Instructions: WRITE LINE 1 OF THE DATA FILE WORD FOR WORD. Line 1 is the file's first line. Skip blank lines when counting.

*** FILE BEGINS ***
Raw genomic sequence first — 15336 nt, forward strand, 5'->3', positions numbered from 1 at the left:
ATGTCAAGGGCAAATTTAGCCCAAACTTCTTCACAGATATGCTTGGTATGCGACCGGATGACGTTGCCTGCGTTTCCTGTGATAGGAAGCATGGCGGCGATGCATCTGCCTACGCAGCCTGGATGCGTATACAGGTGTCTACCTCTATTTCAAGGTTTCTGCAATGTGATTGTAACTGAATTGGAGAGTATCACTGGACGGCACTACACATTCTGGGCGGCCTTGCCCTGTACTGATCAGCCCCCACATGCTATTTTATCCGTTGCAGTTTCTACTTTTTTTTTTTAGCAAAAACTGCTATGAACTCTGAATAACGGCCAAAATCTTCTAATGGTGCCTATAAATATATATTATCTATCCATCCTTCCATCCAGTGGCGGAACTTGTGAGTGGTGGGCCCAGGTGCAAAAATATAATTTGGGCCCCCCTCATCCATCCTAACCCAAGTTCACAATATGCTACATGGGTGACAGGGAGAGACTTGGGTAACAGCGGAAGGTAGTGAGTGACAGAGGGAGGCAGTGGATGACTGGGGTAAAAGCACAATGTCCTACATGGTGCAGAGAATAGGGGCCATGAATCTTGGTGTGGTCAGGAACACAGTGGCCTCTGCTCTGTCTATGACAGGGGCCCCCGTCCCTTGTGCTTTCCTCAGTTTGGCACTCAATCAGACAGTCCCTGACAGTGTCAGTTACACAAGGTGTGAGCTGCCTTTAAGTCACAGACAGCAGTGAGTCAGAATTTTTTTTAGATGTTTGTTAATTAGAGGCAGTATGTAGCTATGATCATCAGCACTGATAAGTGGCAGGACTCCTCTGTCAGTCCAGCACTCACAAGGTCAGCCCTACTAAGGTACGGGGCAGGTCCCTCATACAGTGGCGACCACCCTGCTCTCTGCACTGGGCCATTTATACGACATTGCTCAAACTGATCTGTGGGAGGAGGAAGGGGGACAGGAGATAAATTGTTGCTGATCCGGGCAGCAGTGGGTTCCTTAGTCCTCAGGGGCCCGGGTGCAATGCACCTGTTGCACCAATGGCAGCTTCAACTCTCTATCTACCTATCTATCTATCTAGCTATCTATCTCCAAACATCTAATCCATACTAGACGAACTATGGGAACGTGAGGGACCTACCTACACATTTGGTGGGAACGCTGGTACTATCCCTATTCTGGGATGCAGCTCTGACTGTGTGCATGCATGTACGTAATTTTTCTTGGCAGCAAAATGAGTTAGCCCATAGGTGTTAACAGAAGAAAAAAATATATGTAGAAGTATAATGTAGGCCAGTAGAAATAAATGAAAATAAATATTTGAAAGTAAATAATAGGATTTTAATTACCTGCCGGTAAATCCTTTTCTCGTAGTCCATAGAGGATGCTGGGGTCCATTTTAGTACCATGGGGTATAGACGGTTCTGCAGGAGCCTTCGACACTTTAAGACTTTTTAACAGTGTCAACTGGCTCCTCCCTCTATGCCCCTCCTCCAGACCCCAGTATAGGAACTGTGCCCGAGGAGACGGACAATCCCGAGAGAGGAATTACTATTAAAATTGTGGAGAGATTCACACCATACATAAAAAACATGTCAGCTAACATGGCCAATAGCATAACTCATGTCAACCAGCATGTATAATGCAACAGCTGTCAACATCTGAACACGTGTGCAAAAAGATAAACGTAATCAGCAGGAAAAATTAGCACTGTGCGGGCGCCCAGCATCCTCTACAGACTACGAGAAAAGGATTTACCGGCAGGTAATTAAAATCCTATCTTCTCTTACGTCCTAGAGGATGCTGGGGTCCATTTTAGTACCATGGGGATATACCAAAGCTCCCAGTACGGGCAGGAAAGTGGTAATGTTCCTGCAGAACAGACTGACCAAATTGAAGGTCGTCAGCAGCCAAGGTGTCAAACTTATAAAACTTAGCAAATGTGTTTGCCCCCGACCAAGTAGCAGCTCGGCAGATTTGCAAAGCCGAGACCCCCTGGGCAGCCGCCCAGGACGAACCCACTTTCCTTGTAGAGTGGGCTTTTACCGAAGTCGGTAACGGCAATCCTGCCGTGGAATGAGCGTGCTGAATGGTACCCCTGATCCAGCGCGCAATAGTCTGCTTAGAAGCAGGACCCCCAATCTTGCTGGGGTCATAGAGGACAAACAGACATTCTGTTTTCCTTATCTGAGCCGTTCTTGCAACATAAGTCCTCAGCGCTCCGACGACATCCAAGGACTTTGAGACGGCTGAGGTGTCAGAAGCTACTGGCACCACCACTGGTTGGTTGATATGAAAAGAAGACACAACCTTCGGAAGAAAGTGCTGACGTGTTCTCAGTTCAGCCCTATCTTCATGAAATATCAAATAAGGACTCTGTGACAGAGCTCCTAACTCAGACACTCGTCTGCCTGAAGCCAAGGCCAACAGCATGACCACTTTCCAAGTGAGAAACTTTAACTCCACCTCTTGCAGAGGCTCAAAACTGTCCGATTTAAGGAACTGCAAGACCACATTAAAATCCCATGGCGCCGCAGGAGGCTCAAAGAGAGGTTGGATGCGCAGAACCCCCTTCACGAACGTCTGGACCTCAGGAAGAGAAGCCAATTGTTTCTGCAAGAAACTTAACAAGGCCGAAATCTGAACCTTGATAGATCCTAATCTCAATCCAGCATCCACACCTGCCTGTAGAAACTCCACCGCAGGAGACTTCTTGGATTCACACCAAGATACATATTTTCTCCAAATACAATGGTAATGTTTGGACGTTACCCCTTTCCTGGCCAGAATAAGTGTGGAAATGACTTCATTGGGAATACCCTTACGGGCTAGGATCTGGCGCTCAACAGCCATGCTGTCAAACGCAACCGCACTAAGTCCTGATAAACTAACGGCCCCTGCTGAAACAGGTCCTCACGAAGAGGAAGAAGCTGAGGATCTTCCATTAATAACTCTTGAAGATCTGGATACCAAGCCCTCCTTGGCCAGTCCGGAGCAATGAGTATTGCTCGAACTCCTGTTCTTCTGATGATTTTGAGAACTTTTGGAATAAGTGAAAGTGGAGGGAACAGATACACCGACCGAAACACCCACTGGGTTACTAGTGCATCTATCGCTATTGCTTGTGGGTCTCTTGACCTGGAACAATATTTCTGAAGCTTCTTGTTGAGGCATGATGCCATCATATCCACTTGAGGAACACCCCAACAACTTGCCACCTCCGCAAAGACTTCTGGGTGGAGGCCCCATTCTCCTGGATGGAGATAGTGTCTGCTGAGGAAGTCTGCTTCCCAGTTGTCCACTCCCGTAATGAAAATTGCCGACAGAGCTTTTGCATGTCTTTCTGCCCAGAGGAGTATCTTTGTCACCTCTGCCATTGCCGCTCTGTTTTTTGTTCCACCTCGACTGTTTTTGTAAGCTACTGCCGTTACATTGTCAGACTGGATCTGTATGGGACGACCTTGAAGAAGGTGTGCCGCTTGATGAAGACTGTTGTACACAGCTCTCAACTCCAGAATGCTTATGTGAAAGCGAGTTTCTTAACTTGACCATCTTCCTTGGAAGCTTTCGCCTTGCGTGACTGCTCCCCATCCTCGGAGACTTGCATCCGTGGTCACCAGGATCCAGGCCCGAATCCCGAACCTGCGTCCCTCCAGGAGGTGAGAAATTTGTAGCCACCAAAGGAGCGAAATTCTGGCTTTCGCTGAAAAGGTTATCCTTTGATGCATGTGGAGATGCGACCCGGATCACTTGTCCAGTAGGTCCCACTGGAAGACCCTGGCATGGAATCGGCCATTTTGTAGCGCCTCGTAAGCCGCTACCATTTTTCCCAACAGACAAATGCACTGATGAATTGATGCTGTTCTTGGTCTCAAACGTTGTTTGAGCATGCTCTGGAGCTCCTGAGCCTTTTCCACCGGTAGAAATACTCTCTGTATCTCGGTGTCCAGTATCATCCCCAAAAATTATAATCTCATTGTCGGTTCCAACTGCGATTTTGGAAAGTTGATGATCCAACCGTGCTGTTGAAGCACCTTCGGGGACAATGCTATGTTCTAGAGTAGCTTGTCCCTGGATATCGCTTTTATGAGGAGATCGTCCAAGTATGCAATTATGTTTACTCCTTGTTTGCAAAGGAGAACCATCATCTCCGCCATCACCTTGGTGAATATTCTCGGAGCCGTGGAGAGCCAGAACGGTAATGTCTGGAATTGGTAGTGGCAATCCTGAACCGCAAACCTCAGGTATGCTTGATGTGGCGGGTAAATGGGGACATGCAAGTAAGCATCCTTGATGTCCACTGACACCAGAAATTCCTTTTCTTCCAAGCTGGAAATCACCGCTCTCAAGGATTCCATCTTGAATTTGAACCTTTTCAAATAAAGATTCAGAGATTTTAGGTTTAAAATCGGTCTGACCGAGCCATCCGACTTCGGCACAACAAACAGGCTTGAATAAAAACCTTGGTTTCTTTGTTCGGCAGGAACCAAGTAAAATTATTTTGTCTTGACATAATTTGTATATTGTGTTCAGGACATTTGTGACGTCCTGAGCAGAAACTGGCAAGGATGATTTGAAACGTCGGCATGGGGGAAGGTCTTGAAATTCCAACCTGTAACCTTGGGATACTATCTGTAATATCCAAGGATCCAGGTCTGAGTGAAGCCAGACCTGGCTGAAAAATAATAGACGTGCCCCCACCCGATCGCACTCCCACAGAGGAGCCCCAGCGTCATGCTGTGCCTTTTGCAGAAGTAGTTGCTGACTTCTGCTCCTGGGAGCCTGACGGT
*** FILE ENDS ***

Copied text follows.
Raw genomic sequence first — 15336 nt, forward strand, 5'->3', positions numbered from 1 at the left: